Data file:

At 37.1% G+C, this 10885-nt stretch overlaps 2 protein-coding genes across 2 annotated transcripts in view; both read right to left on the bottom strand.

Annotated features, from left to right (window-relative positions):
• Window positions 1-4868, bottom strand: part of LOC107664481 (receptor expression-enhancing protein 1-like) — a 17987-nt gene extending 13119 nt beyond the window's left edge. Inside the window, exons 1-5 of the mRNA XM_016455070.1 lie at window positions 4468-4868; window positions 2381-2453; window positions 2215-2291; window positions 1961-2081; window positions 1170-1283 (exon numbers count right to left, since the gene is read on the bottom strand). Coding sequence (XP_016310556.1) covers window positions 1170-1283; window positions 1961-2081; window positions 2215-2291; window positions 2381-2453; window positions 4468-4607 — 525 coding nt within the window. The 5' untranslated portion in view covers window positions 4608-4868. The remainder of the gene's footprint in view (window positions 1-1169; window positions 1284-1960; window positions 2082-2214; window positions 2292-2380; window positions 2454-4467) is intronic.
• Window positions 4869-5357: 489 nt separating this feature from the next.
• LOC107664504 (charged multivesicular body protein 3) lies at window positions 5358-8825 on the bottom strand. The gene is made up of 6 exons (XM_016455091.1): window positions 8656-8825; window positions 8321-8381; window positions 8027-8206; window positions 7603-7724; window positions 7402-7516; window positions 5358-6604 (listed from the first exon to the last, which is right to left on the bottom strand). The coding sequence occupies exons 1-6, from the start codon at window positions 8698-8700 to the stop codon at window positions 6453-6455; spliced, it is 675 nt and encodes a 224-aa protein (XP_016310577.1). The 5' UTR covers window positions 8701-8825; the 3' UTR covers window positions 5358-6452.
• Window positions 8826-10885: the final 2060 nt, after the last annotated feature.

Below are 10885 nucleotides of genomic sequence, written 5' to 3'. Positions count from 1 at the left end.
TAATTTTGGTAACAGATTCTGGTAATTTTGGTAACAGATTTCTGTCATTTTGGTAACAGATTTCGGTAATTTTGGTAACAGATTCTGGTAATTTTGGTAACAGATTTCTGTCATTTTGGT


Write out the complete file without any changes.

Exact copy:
At 37.1% G+C, this 10885-nt stretch overlaps 2 protein-coding genes across 2 annotated transcripts in view; both read right to left on the bottom strand.

Annotated features, from left to right (window-relative positions):
• Window positions 1-4868, bottom strand: part of LOC107664481 (receptor expression-enhancing protein 1-like) — a 17987-nt gene extending 13119 nt beyond the window's left edge. Inside the window, exons 1-5 of the mRNA XM_016455070.1 lie at window positions 4468-4868; window positions 2381-2453; window positions 2215-2291; window positions 1961-2081; window positions 1170-1283 (exon numbers count right to left, since the gene is read on the bottom strand). Coding sequence (XP_016310556.1) covers window positions 1170-1283; window positions 1961-2081; window positions 2215-2291; window positions 2381-2453; window positions 4468-4607 — 525 coding nt within the window. The 5' untranslated portion in view covers window positions 4608-4868. The remainder of the gene's footprint in view (window positions 1-1169; window positions 1284-1960; window positions 2082-2214; window positions 2292-2380; window positions 2454-4467) is intronic.
• Window positions 4869-5357: 489 nt separating this feature from the next.
• LOC107664504 (charged multivesicular body protein 3) lies at window positions 5358-8825 on the bottom strand. The gene is made up of 6 exons (XM_016455091.1): window positions 8656-8825; window positions 8321-8381; window positions 8027-8206; window positions 7603-7724; window positions 7402-7516; window positions 5358-6604 (listed from the first exon to the last, which is right to left on the bottom strand). The coding sequence occupies exons 1-6, from the start codon at window positions 8698-8700 to the stop codon at window positions 6453-6455; spliced, it is 675 nt and encodes a 224-aa protein (XP_016310577.1). The 5' UTR covers window positions 8701-8825; the 3' UTR covers window positions 5358-6452.
• Window positions 8826-10885: the final 2060 nt, after the last annotated feature.

Below are 10885 nucleotides of genomic sequence, written 5' to 3'. Positions count from 1 at the left end.
TAATTTTGGTAACAGATTCTGGTAATTTTGGTAACAGATTTCTGTCATTTTGGTAACAGATTTCGGTAATTTTGGTAACAGATTCTGGTAATTTTGGTAACAGATTTCTGTCATTTTGGT